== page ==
ilu peggy

anonymous asked:

Imagine Steve accidentally saying "I love you" at the end of a conversation- and not to the person he's interested in

It was out there, now.  It was out there and he and Fury were staring at each other.  

He had only gone in for a debrief and it wasn’t supposed to take long but here they were in some stare-off because Steve had been in a rush to leave and he’d opened his big fat mouth and said Bye, I love you without thinking and now here they were.

It was pretty terrible, and not only because Fury would tell Natasha and Natasha would never let him forget it.  

It was also terrible because it had been almost a full minute (there was a part of Steve’s brain keeping a calm count in the silence while the rest of him panicked), and neither of them had said anything.   

Steve had faced down Nazis and HYDRA and crashed a plane into the arctic and kissed Peggy Carter and so he summoned his courage and broke the silence. “Can we just—“

“-No takesies-backsies.”  Fury smiled, slow and Cheshire, and dismissed Steve from his office.

8

“I think Sousa and Peggy are really lovely. They kind of again are similar kindred spirits in the fact that he has a physical limitation which means he’s a minority, and she also because she is a woman, is also considered a minority in that working situation. So I think that there’s a shared kind of chemistry; an understanding between them that I think is really pure and very beautiful.”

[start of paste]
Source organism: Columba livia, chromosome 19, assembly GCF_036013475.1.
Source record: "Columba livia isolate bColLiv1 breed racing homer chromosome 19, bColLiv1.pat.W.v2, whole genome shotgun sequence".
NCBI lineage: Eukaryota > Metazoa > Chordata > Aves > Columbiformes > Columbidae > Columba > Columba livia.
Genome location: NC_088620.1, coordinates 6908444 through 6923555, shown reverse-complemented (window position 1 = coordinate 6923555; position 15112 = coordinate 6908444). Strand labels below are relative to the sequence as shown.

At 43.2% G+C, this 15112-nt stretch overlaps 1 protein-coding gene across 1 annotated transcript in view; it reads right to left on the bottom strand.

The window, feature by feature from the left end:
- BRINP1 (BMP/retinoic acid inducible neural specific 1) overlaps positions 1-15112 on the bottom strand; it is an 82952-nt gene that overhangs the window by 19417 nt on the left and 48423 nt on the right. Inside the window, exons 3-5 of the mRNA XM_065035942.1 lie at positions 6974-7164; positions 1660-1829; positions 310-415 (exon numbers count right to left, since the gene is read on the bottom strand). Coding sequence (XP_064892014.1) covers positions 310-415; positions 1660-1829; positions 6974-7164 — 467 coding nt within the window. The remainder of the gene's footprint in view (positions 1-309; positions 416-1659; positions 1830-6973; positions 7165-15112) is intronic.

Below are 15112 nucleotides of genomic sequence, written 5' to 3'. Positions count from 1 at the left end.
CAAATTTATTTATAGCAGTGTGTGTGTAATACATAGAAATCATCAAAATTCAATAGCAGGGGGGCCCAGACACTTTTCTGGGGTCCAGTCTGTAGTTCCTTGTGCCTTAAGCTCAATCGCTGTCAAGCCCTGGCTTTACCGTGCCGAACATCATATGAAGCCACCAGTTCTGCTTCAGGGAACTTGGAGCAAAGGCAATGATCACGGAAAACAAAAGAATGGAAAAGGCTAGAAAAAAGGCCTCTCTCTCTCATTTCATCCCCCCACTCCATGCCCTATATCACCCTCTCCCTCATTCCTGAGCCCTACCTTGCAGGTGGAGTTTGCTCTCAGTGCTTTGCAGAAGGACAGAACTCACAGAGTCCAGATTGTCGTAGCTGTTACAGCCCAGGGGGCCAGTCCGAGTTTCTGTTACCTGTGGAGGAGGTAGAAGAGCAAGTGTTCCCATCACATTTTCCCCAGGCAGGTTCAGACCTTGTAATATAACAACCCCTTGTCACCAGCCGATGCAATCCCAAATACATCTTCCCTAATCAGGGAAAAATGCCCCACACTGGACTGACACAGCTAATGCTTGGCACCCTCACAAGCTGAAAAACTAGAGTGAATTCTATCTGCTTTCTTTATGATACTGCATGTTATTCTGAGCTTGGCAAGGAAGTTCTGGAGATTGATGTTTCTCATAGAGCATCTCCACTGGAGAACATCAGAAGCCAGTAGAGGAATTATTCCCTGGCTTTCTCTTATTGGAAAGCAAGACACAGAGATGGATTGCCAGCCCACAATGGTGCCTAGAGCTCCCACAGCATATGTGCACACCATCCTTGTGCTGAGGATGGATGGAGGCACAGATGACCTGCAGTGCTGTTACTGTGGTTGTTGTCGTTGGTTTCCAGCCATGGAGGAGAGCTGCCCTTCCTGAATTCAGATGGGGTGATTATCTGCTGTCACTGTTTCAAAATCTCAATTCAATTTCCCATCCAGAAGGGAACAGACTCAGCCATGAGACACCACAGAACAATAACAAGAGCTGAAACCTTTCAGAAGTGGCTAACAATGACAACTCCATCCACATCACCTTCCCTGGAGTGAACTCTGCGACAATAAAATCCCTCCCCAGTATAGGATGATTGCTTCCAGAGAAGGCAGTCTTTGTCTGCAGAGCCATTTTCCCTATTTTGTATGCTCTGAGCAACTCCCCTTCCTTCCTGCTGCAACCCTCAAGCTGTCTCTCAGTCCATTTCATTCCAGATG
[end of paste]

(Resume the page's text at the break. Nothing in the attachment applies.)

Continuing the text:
- Hayley Atwell

So I’ve been thinking about what Joss Whedon said regarding whether or not Steve Rogers was worthy.

If you missed it, when asked Joss responded “Did he fail or did he stop?” which honestly, I love.

Just think, Steve is standing there in front of everyone, ready to play the hammer game along with everyone else. He’s sure he’ll get the same response everyone else did but is shocked to realize it moved. He felt the hammer move. 

He has a choice to make here. Does he pick the hammer up, proving himself worthy in front of everyone? Or does he stop?

He stops. Once upon a time there was a beautiful brunette who stood up in front of her superiors and said she had faith in him. 

That’s all he needs to feel worthy.

That all-Peggy gifset that went around yesterday made me realize how much I missed Peggy, so I decided to start re-watching S1 of Mad Men.

I’m only 20 minutes in, and it’s both amazing in terms of planting seeds for character arcs,  and kind of horrible in terms of all the heavy-handed cultural touch-points (doctors smoking in the exam room! Jews at SC? No!) and characterological semaphore (SAL IS GAY, Y'ALL!).

But I’m here for Peggy, and she does not disappoint.